Weibo. Unless you’ve lived in China for some period of time, I’d wager that this is an unfamiliar term for you, yet as a business professional, it’s time you two become acquainted. Weibo (微薄) is the stylized Mandarin term for “microblog”, a service native to China that in recent years has ignited like a wildfire across mainland netizens, akin to how Twitter has become so common-place in the United States. By “wildfire,” I mean the most popular Weibo platform, Sina Weibo (www.weibo.com), sees over 100 million posts per day (with 503 million registered users).
Since 2009, most “Western” social media platforms have been completely shut out by Chinese government internet censors, giving rise to homegrown alternatives, as has been seen in the advent of such services that replicate Facebook and Twitter almost verbatim. In a country with more people connected to the internet than the United States even has citizens, it is no wonder that great potential exists to reach new customers in a nation known for its booming consumerism. There is just one catch as to why this untapped potential resource remains untapped: you probably don’t speak Chinese, do you?My Weibo Account – Click for larger view
China is often attributed as home to roughly 300 million English “learners,” though this statistic is relatively misleading because it gives no affirmation as to what level of English proficiency is actually prevalent. From my time living there, I soon realized that the degree can vary rather significantly among young people. Schoolchildren are commonly taught English early on in their primary education and continue learning English throughout their secondary education, so it is a safe assumption that most Chinese under 30 years old (or so) have some grasp of English. While all too many schools put an unbalanced focus on reading and writing proficiencies, while neglecting speaking and listening skills. This only reinforces the potential for English-language content within a still-growing (and hungry) market, especially when considering that English will stand out among the homogeny of Chinese-language posts.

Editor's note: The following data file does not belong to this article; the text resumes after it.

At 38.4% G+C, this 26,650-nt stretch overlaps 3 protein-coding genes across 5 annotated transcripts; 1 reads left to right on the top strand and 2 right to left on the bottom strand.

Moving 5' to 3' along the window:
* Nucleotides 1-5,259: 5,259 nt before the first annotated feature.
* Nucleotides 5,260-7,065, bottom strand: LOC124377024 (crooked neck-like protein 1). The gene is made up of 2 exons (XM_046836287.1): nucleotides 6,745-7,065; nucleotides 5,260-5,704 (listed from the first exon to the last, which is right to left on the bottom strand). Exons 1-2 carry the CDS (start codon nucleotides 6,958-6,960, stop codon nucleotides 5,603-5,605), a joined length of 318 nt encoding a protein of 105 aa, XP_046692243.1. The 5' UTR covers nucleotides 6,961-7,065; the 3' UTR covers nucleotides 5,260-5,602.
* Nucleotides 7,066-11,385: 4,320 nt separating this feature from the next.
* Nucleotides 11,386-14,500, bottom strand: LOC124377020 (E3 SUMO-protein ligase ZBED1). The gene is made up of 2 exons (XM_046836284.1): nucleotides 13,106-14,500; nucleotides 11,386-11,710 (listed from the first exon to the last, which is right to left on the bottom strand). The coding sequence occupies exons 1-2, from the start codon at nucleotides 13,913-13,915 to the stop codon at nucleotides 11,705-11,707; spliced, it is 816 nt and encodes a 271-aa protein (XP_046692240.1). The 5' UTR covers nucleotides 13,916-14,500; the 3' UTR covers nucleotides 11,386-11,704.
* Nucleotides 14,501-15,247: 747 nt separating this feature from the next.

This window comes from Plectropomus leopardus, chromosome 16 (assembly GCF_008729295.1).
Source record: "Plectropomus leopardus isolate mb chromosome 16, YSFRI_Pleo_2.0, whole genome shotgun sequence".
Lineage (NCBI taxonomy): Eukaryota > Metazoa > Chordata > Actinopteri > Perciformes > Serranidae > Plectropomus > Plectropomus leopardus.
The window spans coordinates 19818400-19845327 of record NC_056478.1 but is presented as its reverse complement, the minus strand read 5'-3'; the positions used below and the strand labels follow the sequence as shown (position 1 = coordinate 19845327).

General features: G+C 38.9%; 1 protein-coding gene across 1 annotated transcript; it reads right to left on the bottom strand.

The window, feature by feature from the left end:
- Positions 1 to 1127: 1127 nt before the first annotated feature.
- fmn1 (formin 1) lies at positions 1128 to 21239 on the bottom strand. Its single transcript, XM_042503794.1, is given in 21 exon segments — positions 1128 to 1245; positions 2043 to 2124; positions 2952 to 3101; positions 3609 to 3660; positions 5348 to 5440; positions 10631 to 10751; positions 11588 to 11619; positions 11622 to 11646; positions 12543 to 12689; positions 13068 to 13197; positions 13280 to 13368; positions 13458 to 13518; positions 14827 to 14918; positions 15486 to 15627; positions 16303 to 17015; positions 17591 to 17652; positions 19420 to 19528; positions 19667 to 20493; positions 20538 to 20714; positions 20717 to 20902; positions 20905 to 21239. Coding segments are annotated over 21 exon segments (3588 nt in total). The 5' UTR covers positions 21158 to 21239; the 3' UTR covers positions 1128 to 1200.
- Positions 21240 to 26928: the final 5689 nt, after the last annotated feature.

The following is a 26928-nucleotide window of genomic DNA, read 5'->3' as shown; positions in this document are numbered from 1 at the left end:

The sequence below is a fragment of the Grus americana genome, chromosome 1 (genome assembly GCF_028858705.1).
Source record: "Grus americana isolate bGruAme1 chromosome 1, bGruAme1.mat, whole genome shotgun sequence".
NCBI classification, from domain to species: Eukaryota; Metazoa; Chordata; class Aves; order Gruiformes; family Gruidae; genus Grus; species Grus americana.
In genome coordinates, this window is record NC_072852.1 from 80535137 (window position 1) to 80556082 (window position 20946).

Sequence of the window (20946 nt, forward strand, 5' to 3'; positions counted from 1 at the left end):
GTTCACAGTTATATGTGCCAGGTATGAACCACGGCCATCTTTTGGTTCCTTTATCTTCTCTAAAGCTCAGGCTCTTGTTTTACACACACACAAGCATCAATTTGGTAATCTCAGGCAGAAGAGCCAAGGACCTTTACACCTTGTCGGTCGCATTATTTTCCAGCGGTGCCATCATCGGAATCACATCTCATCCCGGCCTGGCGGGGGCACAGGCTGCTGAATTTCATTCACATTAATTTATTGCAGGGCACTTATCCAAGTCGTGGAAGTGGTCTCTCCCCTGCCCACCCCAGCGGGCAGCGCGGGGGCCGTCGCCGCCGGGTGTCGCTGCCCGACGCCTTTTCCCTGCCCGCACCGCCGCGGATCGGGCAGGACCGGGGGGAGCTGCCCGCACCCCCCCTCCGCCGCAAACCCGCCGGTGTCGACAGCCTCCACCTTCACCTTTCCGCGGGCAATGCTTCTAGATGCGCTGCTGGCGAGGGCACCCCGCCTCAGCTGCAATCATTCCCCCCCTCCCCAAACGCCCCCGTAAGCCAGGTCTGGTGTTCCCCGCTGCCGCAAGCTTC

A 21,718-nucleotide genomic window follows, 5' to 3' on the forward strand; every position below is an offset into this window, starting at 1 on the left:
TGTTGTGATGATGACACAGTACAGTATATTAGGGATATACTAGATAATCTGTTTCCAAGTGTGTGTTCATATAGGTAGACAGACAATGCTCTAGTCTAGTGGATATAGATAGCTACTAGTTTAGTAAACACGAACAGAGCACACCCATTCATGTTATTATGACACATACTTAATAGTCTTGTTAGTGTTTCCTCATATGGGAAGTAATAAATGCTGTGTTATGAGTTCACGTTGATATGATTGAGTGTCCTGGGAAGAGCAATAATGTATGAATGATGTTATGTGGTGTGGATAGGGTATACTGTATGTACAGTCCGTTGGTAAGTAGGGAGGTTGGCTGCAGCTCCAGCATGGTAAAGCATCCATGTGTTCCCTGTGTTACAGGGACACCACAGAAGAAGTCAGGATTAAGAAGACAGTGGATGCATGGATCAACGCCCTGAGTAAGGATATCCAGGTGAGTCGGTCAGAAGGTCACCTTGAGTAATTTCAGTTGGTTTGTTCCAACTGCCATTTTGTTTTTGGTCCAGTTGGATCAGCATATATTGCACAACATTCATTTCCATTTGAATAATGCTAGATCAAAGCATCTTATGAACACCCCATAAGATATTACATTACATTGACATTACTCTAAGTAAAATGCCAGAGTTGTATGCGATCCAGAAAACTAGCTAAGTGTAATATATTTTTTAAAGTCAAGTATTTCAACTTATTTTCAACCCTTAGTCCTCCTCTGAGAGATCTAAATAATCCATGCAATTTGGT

Initially, the learning curve may trip you up – after all, currently all the popular Weibo platforms are Chinese-only, so setting up and managing an account is not exactly a walk in the park. However, this is a small obstacle to deal with when considering what good may result from the potential exposure, and the audience you will be engaging with.
If you already use English-language social media platforms for your business, I would strongly urge you to consider branching out. What would it hurt? Whether you are a small business owner with limited domestic reach, or a growing business considering international expansion, turning away from the proposition of greater online visibility is a no-brainer from the perspective of any marketer. Weaving in just a little bit of Chinese with English-language posts can help to differentiate – remember, now you will be the exotic fish in the (essentially) homogenous ocean of Chinese Weibo content. You already take the time to create Twitter content 140 characters at a time, just post the same thing to your Weibo account and in doing so, you just expanded your potential audience three-fold.
Check back soon for my follow-up, a hands-on account of getting started with Sina Weibo. Cheers and 加油！